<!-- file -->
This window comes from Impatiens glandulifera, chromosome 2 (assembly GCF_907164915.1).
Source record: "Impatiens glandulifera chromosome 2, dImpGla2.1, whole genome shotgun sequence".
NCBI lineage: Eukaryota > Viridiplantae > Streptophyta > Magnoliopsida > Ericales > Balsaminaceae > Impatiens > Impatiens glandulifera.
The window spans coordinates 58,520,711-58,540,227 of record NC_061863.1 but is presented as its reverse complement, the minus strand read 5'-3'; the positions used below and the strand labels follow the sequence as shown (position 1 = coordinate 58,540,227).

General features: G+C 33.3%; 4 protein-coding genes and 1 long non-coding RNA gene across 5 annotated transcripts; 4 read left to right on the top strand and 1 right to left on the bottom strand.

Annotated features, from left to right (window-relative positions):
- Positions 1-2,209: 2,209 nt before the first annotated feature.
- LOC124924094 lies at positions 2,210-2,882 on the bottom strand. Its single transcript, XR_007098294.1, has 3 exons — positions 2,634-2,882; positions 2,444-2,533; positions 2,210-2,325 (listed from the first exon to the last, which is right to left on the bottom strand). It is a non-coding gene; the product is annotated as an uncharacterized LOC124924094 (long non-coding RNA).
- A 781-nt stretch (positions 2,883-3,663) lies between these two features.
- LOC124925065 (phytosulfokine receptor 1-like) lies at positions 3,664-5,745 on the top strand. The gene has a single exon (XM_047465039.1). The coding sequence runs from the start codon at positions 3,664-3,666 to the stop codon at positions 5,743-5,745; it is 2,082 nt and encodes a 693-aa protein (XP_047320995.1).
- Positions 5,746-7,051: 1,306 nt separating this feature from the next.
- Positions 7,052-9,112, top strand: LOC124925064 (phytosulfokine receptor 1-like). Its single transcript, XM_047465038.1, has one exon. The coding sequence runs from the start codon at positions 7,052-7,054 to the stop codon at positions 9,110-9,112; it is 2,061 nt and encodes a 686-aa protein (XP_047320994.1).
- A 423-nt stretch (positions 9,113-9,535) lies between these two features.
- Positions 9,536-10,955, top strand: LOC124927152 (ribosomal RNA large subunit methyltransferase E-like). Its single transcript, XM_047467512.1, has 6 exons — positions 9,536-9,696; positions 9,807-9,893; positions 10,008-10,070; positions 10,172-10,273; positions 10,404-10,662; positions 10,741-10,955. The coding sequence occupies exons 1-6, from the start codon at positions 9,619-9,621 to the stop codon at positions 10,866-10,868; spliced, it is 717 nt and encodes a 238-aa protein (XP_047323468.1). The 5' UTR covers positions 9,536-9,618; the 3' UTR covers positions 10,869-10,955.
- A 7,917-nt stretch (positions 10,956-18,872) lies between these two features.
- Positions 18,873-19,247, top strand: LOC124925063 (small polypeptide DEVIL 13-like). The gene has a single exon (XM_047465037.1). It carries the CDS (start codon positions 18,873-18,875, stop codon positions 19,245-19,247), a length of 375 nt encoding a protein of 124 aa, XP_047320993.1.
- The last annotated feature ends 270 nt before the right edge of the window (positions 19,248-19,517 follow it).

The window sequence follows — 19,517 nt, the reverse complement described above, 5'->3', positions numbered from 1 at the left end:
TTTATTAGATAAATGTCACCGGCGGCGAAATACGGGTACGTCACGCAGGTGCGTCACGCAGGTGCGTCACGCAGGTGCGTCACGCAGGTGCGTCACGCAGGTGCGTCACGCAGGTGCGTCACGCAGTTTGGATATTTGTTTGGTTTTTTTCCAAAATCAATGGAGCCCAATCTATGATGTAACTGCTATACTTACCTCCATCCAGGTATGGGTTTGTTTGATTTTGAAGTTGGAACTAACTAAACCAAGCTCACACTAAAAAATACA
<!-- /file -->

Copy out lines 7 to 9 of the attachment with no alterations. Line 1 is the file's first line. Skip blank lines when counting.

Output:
- Positions 1-2,209: 2,209 nt before the first annotated feature.
- LOC124924094 lies at positions 2,210-2,882 on the bottom strand. Its single transcript, XR_007098294.1, has 3 exons — positions 2,634-2,882; positions 2,444-2,533; positions 2,210-2,325 (listed from the first exon to the last, which is right to left on the bottom strand). It is a non-coding gene; the product is annotated as an uncharacterized LOC124924094 (long non-coding RNA).
- A 781-nt stretch (positions 2,883-3,663) lies between these two features.